An Open Letter to Congress From a Misguided Millennial

 To The Esteemed Members of Congress,

At the age of 24, I have been incredibly fortunate. I grew up in a middle class family with access to excellent public education. My town was safe, and my area economically viable.  There was even plenty of beautiful land set aside for the public to enjoy nature. I could get medical care if I needed it, and I had plenty of room to grow. I recognize of course the role white privilege likely played in my life, and understand that just next door was the city of Lawrence, which has had its own struggles.

That said, I grew up in one of the bluest of the blue states: Massachusetts. As I watched with frustration over the past week and how it has led to the shut down of the federal government, I kept thinking back to my own state. Government can and often does work, rarely perfectly, and usually with some frustrating paperwork, but it can work. Solving our issues as a country, must come first with admitting this.

Massachusetts is home to many of the great icons of liberal politics. The Kennedys, Tip O’Niel, John Kerry, and Deval Patrick are amongst the most visible examples. Many red states probably look at us and ask: “How could such a liberal place be functional?” My response is quite easily. Our human development index is second in the nation, only behind Connecticut. The school system in Massachusetts is amongst the best in the country. If you don’t believe me, ask Mitt Romney. The notable Republicans that are produced by Massachusetts politics such as Scott Brown and Romney himself (who it should be noted, was unfortunately a chameleon during his presidential bid) historically tend to be moderate and sensible. Brown was ranked amongst the most bipartisan of senators and Romney championed what would form the basis of Obamacare. Massachusetts has a long history of moderate republicans and sensible liberals, and it has created a great place to live as a result. Most importantly, it is evidence that despite the typical troubling issues that can plague politics in any state, government can work. 

The anti government extremist portion of the Republican Party that dominates the House of Representatives is not terrible, or horrific, it is instead sad.  Not in a condescending way, but in the most honest form of sadness one can feel over politics. Many of the house Republicans come from states take in more money from the federal government than they give back.  In comparison, blue states tend to do the opposite. There are intangibles such as the access to the ocean that must be considered, but the point stands. Whether they legitimately believe the anti government meme or are simply using it as a way to gather votes, it is sad to have lost a sensible opposition party.

Government can work, as we’ve seen in the greatly improved environment across the country. One of the individuals (who I’ll likely find in the comments section of this article) whom I typically joust with in my science articles likes to bring up the idea that environmental issues he had heard of in the past didn’t pan out. To be quite frank, that is because many of these issues were directly engaged, and they're damage mitigated. The 1986 Montreal Protocol championed by Reagan and Thatcher to confront the trouble of rapidly depleting ozone layer is just one such example. The Clean Air Act is projected to produce net positive economic benefit of approximately 2 trillion dollars by 2020. That sounds like good business.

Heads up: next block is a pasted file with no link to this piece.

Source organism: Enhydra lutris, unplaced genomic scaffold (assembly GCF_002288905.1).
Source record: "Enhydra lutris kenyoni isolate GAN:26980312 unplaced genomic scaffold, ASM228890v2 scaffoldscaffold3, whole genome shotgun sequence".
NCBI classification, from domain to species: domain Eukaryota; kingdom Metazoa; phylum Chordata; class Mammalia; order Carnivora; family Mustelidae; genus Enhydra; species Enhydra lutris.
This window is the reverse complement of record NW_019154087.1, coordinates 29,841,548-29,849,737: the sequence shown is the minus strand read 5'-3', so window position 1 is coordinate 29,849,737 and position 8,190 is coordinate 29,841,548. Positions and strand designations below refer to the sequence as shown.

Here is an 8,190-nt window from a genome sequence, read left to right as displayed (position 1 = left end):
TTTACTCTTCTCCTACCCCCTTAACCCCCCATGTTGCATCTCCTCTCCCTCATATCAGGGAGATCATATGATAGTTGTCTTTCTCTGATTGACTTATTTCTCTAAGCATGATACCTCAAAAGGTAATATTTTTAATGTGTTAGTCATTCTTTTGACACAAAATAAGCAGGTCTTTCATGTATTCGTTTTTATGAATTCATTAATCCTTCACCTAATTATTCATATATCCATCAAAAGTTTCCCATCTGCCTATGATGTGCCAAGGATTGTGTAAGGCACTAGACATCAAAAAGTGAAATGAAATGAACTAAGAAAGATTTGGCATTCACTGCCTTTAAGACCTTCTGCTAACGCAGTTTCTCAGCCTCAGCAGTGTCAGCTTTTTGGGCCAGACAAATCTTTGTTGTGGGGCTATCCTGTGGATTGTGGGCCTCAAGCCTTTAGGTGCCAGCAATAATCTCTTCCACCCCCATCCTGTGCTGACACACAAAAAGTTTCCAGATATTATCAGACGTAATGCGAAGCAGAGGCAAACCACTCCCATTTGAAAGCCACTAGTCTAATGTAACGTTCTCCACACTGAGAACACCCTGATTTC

There are good people who are about to be furloughed. People who have dedicated their lives and careers to the public good. People who do work that inspires us such as NASA, who will now furlough 97% of its work force. Agencies who for better or worse work to keep us safe in the Environmental Protection Agency and the FBI, will be forced to furlough workers. I am not saying that government always works, and as we speak there are serious issues where its power must be checked. Government has worked in Massachusetts, having produced a genuinely better standard of living than almost the entire rest of the country. It is time to push petty politics aside and admit government can work, and work on making it so.

Sincerely,

Another Misguided Millennial

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Christopher Round

Native to Massachusetts, Christopher Round is a graduate student at the School for Public and Environmental Affairs at Indiana University pursuing a Masters in Environmental Science and a Masters in Public Affairs. After graduating with his bachelors degree in biology from Merrimack College, he attended Harvard University as a special student, studying environmental science and policy. As a member of Divest Harvard he has written for the Harvard Crimson and was heavily involved in efforts to divest the Harvard endowment from fossil fuels. Originally an ecologist by training, his interests and expertise include climate change, bioethics, science and public policy, public affairs, and conservation issues. He holds a strong belief that nuance is an undervalued commodity. Chris prefers to spend his spare time on the grappling mat, talking about himself in 3rd person, and learning Japanese. He has a mild addiction to orange soda and a husky named Kodi.

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